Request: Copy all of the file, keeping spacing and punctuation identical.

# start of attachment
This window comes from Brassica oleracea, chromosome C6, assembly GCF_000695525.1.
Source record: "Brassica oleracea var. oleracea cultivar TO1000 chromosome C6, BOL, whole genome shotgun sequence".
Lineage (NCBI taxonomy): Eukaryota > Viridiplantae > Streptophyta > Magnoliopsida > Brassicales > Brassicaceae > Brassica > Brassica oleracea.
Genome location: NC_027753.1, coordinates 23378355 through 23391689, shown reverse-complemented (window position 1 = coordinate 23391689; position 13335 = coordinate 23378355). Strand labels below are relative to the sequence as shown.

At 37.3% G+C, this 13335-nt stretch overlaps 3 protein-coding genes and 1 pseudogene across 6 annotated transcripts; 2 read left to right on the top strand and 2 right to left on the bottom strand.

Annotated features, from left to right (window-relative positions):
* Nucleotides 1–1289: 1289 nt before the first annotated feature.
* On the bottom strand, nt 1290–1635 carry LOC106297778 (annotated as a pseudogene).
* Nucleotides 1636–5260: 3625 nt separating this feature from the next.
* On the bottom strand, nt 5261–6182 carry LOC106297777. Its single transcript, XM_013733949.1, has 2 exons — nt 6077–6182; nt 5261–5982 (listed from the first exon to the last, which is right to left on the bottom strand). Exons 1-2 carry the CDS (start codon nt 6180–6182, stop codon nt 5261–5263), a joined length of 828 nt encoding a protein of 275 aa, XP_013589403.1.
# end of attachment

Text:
This window comes from Brassica oleracea, chromosome C6, assembly GCF_000695525.1.
Source record: "Brassica oleracea var. oleracea cultivar TO1000 chromosome C6, BOL, whole genome shotgun sequence".
Lineage (NCBI taxonomy): Eukaryota > Viridiplantae > Streptophyta > Magnoliopsida > Brassicales > Brassicaceae > Brassica > Brassica oleracea.
Genome location: NC_027753.1, coordinates 23378355 through 23391689, shown reverse-complemented (window position 1 = coordinate 23391689; position 13335 = coordinate 23378355). Strand labels below are relative to the sequence as shown.

At 37.3% G+C, this 13335-nt stretch overlaps 3 protein-coding genes and 1 pseudogene across 6 annotated transcripts; 2 read left to right on the top strand and 2 right to left on the bottom strand.

Annotated features, from left to right (window-relative positions):
* Nucleotides 1–1289: 1289 nt before the first annotated feature.
* On the bottom strand, nt 1290–1635 carry LOC106297778 (annotated as a pseudogene).
* Nucleotides 1636–5260: 3625 nt separating this feature from the next.
* On the bottom strand, nt 5261–6182 carry LOC106297777. Its single transcript, XM_013733949.1, has 2 exons — nt 6077–6182; nt 5261–5982 (listed from the first exon to the last, which is right to left on the bottom strand). Exons 1-2 carry the CDS (start codon nt 6180–6182, stop codon nt 5261–5263), a joined length of 828 nt encoding a protein of 275 aa, XP_013589403.1.